Cash Flow

Checkpoint’s Woes Go Beyond U.S. Shores

The security tag company cleans house at its Japanese sales subsidiary, and turns its attention to restatements here in the U.S.
Stephen TaubFebruary 26, 2007

Checkpoint Systems said it will restate its financial results for the 2004 and 2005 fiscal years, and for the first three quarters of 2006, blaming the adjustments on accounting errors. The maker of security tags cited several reasons for the restatement, including “improper activities of certain employees” who worked at the company’s Japanese sales subsidiary, revenue recognition timing errors for certain transactions in its CheckNet business, and income tax adjustments recorded in the fourth quarter of 2005 relating to prior years.

In a regulatory filing, company officials stressed that the improper activities were solely contained within the Japanese sales subsidiary. Checkpoint added that it fired both the chairman and the president of the Japanese sales subsidiary. During the fourth quarter of 2006, the subsidiary dismissed its controller and the general manager of its radio frequency identification (RFID) business.

The adjustments related to CheckNet and income taxes are not linked to the activities of the Japanese sales subsidiary, added the company. Rather, problems stemmed from inadvertent errors recorded in the incorrect period. The CheckNet errors were identified during the process of preparing the 2006 financial statements, and the income tax errors were previously disclosed in the company’s 2005 financial statements as a reduction of tax expense that should have been recorded in periods prior to 2005, according to the company.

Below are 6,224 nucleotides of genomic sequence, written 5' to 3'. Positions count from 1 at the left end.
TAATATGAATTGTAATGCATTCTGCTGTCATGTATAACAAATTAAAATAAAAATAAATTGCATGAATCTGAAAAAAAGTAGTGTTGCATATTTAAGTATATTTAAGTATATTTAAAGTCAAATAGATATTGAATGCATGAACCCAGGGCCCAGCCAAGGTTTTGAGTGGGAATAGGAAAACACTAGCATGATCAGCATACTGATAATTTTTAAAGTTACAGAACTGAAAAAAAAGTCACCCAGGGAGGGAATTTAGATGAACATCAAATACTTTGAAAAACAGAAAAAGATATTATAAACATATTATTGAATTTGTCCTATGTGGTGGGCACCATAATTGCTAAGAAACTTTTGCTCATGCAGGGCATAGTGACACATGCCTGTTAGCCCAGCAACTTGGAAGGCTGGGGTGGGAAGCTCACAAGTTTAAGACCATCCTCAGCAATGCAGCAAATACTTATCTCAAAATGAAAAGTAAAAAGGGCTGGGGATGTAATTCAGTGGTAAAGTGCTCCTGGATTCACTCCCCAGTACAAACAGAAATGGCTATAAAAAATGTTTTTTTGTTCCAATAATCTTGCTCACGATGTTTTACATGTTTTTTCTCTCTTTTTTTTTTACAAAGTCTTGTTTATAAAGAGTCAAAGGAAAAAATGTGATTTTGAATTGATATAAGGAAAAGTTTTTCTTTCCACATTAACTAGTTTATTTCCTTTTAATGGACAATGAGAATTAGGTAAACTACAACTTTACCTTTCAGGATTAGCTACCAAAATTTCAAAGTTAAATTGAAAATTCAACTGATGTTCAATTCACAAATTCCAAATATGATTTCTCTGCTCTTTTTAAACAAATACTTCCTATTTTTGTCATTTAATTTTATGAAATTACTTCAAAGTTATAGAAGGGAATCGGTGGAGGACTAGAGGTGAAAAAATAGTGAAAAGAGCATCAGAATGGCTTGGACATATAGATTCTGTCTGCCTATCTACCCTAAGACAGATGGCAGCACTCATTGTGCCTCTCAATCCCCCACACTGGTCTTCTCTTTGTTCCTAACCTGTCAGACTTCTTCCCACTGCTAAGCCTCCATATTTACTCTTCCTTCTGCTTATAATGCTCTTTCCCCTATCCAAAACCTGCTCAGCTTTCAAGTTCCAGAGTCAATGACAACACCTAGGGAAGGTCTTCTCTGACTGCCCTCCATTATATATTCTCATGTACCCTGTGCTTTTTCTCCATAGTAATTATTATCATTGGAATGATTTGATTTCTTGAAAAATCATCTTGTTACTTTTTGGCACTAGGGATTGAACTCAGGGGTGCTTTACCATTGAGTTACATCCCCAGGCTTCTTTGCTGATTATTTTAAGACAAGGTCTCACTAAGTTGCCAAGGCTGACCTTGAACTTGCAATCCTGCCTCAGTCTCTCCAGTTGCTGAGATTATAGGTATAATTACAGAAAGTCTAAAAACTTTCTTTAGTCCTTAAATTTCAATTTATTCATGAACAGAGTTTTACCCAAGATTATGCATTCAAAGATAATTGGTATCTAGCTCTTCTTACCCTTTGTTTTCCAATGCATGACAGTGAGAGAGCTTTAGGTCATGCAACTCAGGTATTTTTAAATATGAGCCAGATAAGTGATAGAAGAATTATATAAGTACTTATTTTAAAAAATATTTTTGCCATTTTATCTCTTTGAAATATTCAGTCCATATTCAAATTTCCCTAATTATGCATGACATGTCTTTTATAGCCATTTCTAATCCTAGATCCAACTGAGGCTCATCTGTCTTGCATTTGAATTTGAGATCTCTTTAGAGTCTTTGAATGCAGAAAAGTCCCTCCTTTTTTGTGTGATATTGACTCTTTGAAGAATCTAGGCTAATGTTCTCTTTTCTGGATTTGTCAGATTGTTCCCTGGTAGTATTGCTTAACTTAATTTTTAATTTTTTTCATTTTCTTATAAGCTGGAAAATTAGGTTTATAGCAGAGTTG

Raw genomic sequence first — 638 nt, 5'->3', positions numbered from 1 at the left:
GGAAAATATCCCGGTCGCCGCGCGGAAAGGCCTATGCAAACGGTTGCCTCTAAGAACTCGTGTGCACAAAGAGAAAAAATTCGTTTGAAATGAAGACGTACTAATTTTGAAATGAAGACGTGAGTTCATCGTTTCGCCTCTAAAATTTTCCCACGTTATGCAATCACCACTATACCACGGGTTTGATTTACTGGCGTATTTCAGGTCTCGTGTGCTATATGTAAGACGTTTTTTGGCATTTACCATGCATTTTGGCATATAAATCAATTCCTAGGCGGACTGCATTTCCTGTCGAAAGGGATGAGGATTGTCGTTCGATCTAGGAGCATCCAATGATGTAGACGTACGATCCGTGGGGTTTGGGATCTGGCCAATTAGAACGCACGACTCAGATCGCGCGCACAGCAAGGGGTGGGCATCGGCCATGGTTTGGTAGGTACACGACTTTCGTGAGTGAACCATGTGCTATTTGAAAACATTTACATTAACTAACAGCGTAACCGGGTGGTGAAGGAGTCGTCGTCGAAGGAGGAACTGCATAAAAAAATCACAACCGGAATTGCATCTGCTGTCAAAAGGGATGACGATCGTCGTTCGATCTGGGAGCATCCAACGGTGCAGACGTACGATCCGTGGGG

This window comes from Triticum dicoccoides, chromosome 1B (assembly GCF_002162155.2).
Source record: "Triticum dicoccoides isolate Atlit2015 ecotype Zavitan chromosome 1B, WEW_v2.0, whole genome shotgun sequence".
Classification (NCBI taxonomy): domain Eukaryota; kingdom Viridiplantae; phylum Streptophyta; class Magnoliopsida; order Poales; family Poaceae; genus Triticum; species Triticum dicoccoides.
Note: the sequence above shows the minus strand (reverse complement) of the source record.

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As a result of the errors recorded by the Japanese sales subsidiary, the company said it over-reported revenue by about $2.5 million to $3.5 million in the first nine months of 2006, and about $1.5 million to $2.5 million in fiscal 2005. All together, the Japanese sales subsidiary generated approximately $30 million of revenue in 2005.

The company said it expects the restatement to reduce net earnings for the first nine months of 2006 by about $1 million to $1.4 million; reduce net earnings for 2005 by between $2.7 million and $3.5 million; and to increase net earnings for 2004 by about $1.2 million to $1.6 million. “We are very disappointed to have to restate our prior period financial results,” said George Off, chairman and chief executive officer, in a statement.

The company also said it will delay the filing of its 2006 annual report.